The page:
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Officials to trap and euthanize coyotes living in vacant house

The pack of coyotes that has moved into a vacant home in North Glendale will be euthanized once the animals are caught, a Los Angeles County official said Monday, adding that the focus “is on human life.”

County officials will assess areas around Brockmont Drive this week to decide where to set traps to catch several roaming coyotes that neighbors say have taken up residence in a burned, hollowed-out home that has sat vacant since November.

Neighbors say they fear the coyotes, whose pups have been raised on the street, could turn territorial and dangerous.

Once caught, the animals will be euthanized because they cannot be returned into the wild, said Ken Pellman, spokesman for the Los Angeles County Agricultural Commissioner/Weights and Measures.


Officials had planned to assess the site Monday, but stayed away because a flurry of media converged on the street, Pellman said.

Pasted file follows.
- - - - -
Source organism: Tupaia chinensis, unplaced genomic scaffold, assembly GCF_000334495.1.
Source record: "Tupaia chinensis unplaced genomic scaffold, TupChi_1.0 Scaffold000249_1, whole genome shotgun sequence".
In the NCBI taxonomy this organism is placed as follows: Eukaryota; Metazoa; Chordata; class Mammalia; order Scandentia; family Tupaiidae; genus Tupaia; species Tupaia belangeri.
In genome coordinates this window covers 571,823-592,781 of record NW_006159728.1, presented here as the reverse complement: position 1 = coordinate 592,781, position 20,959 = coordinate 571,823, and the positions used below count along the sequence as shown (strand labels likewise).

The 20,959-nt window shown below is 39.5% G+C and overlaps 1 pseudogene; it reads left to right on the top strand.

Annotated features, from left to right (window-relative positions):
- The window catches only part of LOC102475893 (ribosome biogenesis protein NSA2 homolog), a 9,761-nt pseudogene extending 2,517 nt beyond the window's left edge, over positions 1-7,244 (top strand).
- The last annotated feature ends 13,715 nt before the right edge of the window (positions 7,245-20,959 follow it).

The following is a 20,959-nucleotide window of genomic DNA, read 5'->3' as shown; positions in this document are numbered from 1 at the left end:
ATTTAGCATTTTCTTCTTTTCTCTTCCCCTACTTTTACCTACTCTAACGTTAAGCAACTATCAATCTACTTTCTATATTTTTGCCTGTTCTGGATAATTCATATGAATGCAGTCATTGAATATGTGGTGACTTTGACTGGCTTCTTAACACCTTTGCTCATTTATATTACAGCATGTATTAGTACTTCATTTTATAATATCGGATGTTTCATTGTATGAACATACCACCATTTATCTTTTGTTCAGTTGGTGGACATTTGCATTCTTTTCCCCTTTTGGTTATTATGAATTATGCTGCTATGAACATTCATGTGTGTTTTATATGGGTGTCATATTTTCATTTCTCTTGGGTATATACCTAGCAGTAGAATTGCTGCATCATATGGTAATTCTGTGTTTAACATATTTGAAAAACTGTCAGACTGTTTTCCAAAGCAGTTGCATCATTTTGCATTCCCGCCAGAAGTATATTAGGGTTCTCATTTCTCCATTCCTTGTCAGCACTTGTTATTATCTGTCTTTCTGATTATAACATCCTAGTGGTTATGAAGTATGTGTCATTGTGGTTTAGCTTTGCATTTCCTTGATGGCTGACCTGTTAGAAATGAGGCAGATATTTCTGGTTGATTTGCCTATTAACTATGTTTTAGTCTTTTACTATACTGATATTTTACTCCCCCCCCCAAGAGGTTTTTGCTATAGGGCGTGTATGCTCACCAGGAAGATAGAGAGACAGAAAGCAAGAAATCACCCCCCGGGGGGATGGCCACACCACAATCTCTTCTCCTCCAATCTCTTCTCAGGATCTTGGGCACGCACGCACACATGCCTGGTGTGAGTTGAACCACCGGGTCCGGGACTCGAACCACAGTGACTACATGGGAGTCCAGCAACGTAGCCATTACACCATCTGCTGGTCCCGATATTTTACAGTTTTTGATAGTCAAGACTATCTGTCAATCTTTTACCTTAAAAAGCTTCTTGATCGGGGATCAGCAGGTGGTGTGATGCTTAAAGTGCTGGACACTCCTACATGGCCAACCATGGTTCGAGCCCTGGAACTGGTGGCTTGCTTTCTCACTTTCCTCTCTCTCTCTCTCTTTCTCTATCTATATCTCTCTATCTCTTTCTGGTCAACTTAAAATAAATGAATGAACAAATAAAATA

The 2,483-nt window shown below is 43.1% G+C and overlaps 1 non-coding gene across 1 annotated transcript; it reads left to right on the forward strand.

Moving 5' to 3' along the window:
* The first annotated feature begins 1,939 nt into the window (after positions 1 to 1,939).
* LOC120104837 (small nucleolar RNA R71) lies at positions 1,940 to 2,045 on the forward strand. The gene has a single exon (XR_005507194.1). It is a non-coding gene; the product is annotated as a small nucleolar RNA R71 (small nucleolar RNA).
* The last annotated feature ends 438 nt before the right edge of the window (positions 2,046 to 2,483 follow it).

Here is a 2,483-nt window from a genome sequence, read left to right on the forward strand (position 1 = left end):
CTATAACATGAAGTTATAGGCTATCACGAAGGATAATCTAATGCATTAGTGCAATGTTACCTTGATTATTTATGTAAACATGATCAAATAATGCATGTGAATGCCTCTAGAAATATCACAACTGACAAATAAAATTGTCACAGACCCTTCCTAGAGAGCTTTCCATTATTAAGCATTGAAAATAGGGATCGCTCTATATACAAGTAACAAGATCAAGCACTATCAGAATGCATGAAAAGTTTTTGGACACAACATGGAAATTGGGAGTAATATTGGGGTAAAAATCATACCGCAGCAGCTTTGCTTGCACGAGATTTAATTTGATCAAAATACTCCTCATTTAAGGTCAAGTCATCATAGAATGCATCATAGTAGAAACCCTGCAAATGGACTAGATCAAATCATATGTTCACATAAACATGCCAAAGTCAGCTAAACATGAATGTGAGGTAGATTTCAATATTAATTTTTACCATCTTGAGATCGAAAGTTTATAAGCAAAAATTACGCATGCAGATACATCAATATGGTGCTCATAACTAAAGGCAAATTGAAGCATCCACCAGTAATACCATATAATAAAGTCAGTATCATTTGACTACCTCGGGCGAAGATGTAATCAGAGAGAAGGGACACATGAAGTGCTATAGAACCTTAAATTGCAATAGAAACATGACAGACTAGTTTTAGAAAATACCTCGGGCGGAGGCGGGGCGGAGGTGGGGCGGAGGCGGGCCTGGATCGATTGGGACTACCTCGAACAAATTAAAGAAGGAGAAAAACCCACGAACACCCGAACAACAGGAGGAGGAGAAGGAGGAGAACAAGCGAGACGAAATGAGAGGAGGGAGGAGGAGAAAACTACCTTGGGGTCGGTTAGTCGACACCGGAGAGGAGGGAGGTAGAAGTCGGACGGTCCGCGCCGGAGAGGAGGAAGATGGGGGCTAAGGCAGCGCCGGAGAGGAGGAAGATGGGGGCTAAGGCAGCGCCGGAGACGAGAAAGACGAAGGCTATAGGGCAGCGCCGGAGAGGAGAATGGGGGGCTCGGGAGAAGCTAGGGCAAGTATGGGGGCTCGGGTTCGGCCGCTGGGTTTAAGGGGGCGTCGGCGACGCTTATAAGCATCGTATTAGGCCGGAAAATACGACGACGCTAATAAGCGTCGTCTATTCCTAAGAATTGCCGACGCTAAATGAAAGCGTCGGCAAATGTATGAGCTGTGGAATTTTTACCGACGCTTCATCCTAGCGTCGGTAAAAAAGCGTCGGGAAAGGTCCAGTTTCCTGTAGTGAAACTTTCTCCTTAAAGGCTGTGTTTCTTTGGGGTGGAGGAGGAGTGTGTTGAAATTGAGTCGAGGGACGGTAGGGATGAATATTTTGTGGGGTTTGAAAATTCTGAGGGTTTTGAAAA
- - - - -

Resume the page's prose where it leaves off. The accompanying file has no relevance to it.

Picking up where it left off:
The bait in the trap, called the Collarum, will be a pasty dog food, Pellman said. When the coyote eats the food, it triggers the release of a plastic-wrapped cable that snaps around the animal’s neck and holds it in place.

VIDEO: Collarum trapping coyotes

“It doesn’t choke the coyote,” Pellman added.


Once caught, the coyotes will be euthanized, he said.

“Our focus is on human life,” he said. “A human life takes precedence over a coyote’s life.”

In fact, releasing the coyotes into the wild is considered “cruel” and “a slow death,” Pellman said, because they’ve become too accustomed to living with humans and easy food sources, such as foraging through trash cans and fruit trees.

They would also be at the mercy of more aggressive animals in the wild, he added.

Officials had considered placing traps inside the fire-damaged home in the 300 block of Brockmont, but a county official decided the area was too open. The home’s owners, Brett and Lisa van den Berg, have given their permission for traps to be placed in the gutted, vacant structure, officials said.